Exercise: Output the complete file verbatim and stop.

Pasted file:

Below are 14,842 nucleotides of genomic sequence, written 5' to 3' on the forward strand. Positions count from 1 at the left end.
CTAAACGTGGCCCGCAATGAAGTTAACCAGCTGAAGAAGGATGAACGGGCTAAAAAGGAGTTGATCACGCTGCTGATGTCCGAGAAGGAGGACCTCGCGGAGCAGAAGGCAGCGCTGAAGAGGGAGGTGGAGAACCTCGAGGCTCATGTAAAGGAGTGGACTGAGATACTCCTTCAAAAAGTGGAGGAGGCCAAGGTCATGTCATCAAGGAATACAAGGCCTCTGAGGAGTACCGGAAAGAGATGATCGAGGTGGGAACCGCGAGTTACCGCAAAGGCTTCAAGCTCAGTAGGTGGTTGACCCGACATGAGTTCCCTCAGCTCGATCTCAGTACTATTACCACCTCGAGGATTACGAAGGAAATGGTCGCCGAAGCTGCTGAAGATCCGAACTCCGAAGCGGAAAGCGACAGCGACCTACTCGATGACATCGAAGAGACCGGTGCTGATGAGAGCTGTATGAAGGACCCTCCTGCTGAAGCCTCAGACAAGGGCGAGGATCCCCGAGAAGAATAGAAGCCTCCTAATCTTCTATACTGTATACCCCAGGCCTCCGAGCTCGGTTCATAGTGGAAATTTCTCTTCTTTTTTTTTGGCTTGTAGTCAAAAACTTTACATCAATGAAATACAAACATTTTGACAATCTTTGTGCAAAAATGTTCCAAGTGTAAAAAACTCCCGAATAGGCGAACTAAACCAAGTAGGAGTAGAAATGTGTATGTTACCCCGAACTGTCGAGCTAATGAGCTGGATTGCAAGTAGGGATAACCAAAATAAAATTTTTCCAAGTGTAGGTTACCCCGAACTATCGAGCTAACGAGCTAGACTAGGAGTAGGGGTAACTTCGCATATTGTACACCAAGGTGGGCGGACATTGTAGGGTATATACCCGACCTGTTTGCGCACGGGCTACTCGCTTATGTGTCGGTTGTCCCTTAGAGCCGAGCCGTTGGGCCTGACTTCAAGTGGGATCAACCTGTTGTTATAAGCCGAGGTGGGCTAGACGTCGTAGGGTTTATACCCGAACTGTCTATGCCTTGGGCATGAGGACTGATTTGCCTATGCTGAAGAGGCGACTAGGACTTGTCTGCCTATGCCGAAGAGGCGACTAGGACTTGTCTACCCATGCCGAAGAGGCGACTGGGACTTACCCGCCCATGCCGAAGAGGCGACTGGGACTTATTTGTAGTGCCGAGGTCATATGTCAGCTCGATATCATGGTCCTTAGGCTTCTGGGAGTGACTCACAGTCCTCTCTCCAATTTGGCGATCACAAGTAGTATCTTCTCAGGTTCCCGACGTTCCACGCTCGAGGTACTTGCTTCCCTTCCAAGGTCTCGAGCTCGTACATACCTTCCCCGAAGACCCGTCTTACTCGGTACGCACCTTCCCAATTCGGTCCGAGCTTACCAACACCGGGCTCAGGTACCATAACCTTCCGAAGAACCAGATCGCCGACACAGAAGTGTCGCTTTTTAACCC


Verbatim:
Below are 14,842 nucleotides of genomic sequence, written 5' to 3' on the forward strand. Positions count from 1 at the left end.
CTAAACGTGGCCCGCAATGAAGTTAACCAGCTGAAGAAGGATGAACGGGCTAAAAAGGAGTTGATCACGCTGCTGATGTCCGAGAAGGAGGACCTCGCGGAGCAGAAGGCAGCGCTGAAGAGGGAGGTGGAGAACCTCGAGGCTCATGTAAAGGAGTGGACTGAGATACTCCTTCAAAAAGTGGAGGAGGCCAAGGTCATGTCATCAAGGAATACAAGGCCTCTGAGGAGTACCGGAAAGAGATGATCGAGGTGGGAACCGCGAGTTACCGCAAAGGCTTCAAGCTCAGTAGGTGGTTGACCCGACATGAGTTCCCTCAGCTCGATCTCAGTACTATTACCACCTCGAGGATTACGAAGGAAATGGTCGCCGAAGCTGCTGAAGATCCGAACTCCGAAGCGGAAAGCGACAGCGACCTACTCGATGACATCGAAGAGACCGGTGCTGATGAGAGCTGTATGAAGGACCCTCCTGCTGAAGCCTCAGACAAGGGCGAGGATCCCCGAGAAGAATAGAAGCCTCCTAATCTTCTATACTGTATACCCCAGGCCTCCGAGCTCGGTTCATAGTGGAAATTTCTCTTCTTTTTTTTTGGCTTGTAGTCAAAAACTTTACATCAATGAAATACAAACATTTTGACAATCTTTGTGCAAAAATGTTCCAAGTGTAAAAAACTCCCGAATAGGCGAACTAAACCAAGTAGGAGTAGAAATGTGTATGTTACCCCGAACTGTCGAGCTAATGAGCTGGATTGCAAGTAGGGATAACCAAAATAAAATTTTTCCAAGTGTAGGTTACCCCGAACTATCGAGCTAACGAGCTAGACTAGGAGTAGGGGTAACTTCGCATATTGTACACCAAGGTGGGCGGACATTGTAGGGTATATACCCGACCTGTTTGCGCACGGGCTACTCGCTTATGTGTCGGTTGTCCCTTAGAGCCGAGCCGTTGGGCCTGACTTCAAGTGGGATCAACCTGTTGTTATAAGCCGAGGTGGGCTAGACGTCGTAGGGTTTATACCCGAACTGTCTATGCCTTGGGCATGAGGACTGATTTGCCTATGCTGAAGAGGCGACTAGGACTTGTCTGCCTATGCCGAAGAGGCGACTAGGACTTGTCTACCCATGCCGAAGAGGCGACTGGGACTTACCCGCCCATGCCGAAGAGGCGACTGGGACTTATTTGTAGTGCCGAGGTCATATGTCAGCTCGATATCATGGTCCTTAGGCTTCTGGGAGTGACTCACAGTCCTCTCTCCAATTTGGCGATCACAAGTAGTATCTTCTCAGGTTCCCGACGTTCCACGCTCGAGGTACTTGCTTCCCTTCCAAGGTCTCGAGCTCGTACATACCTTCCCCGAAGACCCGTCTTACTCGGTACGCACCTTCCCAATTCGGTCCGAGCTTACCAACACCGGGCTCAGGTACCATAACCTTCCGAAGAACCAGATCGCCGACACAGAAGTGTCGCTTTTTAACCC